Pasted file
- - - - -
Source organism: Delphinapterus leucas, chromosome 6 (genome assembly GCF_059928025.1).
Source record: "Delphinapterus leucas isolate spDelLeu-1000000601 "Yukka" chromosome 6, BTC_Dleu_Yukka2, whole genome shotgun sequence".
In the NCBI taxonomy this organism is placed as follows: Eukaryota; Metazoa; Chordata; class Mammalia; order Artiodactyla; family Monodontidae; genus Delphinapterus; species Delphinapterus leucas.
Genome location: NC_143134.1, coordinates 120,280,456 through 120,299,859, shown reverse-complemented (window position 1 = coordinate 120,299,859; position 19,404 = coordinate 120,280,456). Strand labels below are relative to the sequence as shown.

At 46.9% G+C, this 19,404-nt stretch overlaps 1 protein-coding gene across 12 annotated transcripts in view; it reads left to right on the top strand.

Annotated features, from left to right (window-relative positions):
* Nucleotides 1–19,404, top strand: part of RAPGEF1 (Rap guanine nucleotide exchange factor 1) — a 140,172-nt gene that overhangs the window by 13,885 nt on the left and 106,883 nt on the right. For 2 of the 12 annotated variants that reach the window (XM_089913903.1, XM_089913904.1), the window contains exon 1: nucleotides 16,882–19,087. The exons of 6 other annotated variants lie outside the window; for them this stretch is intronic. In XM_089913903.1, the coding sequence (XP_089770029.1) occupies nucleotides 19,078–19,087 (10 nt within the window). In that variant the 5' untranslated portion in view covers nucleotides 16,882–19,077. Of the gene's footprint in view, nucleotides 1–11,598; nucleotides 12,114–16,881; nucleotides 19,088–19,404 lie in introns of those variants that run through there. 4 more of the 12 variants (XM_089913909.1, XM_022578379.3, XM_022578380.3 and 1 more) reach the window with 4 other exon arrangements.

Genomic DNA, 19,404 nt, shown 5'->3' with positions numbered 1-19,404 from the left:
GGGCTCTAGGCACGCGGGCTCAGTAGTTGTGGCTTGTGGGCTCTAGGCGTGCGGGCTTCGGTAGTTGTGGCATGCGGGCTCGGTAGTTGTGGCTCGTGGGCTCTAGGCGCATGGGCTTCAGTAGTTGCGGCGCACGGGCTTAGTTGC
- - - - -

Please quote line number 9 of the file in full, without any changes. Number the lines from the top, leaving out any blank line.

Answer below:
GGGCTCTAGGCACGCGGGCTCAGTAGTTGTGGCTTGTGGGCTCTAGGCGTGCGGGCTTCGGTAGTTGTGGCATGCGGGCTCGGTAGTTGTGGCTCGTGGGCTCTAGGCGCATGGGCTTCAGTAGTTGCGGCGCACGGGCTTAGTTGC